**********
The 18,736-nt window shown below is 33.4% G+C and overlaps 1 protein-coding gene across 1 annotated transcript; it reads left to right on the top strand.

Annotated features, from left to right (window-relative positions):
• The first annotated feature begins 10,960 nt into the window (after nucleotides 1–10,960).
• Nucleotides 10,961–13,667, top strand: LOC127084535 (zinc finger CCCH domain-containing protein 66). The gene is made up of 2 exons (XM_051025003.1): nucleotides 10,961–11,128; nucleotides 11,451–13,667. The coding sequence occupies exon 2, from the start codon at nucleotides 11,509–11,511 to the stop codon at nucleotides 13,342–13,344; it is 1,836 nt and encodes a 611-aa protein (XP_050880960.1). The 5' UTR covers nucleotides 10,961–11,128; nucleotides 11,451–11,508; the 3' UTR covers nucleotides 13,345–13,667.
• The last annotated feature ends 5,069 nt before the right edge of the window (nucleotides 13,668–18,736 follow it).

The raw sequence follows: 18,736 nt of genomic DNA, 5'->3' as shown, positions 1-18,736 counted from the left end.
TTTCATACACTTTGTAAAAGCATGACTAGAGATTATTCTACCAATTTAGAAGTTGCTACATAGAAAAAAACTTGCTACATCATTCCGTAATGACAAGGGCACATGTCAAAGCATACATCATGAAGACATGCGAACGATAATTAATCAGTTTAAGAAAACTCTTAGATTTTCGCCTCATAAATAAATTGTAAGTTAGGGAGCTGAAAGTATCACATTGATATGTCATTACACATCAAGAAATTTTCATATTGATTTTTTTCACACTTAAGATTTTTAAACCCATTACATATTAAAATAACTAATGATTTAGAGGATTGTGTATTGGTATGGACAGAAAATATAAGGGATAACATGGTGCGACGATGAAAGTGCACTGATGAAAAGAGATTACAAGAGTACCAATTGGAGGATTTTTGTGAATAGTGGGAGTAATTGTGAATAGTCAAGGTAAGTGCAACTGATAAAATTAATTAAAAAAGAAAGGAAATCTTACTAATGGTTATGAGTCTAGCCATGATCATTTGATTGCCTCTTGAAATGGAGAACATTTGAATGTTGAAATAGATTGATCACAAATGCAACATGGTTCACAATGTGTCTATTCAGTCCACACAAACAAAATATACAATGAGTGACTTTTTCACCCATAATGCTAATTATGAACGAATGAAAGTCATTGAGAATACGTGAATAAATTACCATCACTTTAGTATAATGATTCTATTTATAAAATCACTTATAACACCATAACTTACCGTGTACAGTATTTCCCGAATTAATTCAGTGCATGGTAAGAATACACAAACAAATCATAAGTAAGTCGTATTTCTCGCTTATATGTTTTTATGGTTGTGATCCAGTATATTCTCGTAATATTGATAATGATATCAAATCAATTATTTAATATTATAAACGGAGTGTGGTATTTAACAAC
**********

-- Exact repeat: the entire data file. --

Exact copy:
The 18,736-nt window shown below is 33.4% G+C and overlaps 1 protein-coding gene across 1 annotated transcript; it reads left to right on the top strand.

Annotated features, from left to right (window-relative positions):
• The first annotated feature begins 10,960 nt into the window (after nucleotides 1–10,960).
• Nucleotides 10,961–13,667, top strand: LOC127084535 (zinc finger CCCH domain-containing protein 66). The gene is made up of 2 exons (XM_051025003.1): nucleotides 10,961–11,128; nucleotides 11,451–13,667. The coding sequence occupies exon 2, from the start codon at nucleotides 11,509–11,511 to the stop codon at nucleotides 13,342–13,344; it is 1,836 nt and encodes a 611-aa protein (XP_050880960.1). The 5' UTR covers nucleotides 10,961–11,128; nucleotides 11,451–11,508; the 3' UTR covers nucleotides 13,345–13,667.
• The last annotated feature ends 5,069 nt before the right edge of the window (nucleotides 13,668–18,736 follow it).

The raw sequence follows: 18,736 nt of genomic DNA, 5'->3' as shown, positions 1-18,736 counted from the left end.
TTTCATACACTTTGTAAAAGCATGACTAGAGATTATTCTACCAATTTAGAAGTTGCTACATAGAAAAAAACTTGCTACATCATTCCGTAATGACAAGGGCACATGTCAAAGCATACATCATGAAGACATGCGAACGATAATTAATCAGTTTAAGAAAACTCTTAGATTTTCGCCTCATAAATAAATTGTAAGTTAGGGAGCTGAAAGTATCACATTGATATGTCATTACACATCAAGAAATTTTCATATTGATTTTTTTCACACTTAAGATTTTTAAACCCATTACATATTAAAATAACTAATGATTTAGAGGATTGTGTATTGGTATGGACAGAAAATATAAGGGATAACATGGTGCGACGATGAAAGTGCACTGATGAAAAGAGATTACAAGAGTACCAATTGGAGGATTTTTGTGAATAGTGGGAGTAATTGTGAATAGTCAAGGTAAGTGCAACTGATAAAATTAATTAAAAAAGAAAGGAAATCTTACTAATGGTTATGAGTCTAGCCATGATCATTTGATTGCCTCTTGAAATGGAGAACATTTGAATGTTGAAATAGATTGATCACAAATGCAACATGGTTCACAATGTGTCTATTCAGTCCACACAAACAAAATATACAATGAGTGACTTTTTCACCCATAATGCTAATTATGAACGAATGAAAGTCATTGAGAATACGTGAATAAATTACCATCACTTTAGTATAATGATTCTATTTATAAAATCACTTATAACACCATAACTTACCGTGTACAGTATTTCCCGAATTAATTCAGTGCATGGTAAGAATACACAAACAAATCATAAGTAAGTCGTATTTCTCGCTTATATGTTTTTATGGTTGTGATCCAGTATATTCTCGTAATATTGATAATGATATCAAATCAATTATTTAATATTATAAACGGAGTGTGGTATTTAACAAC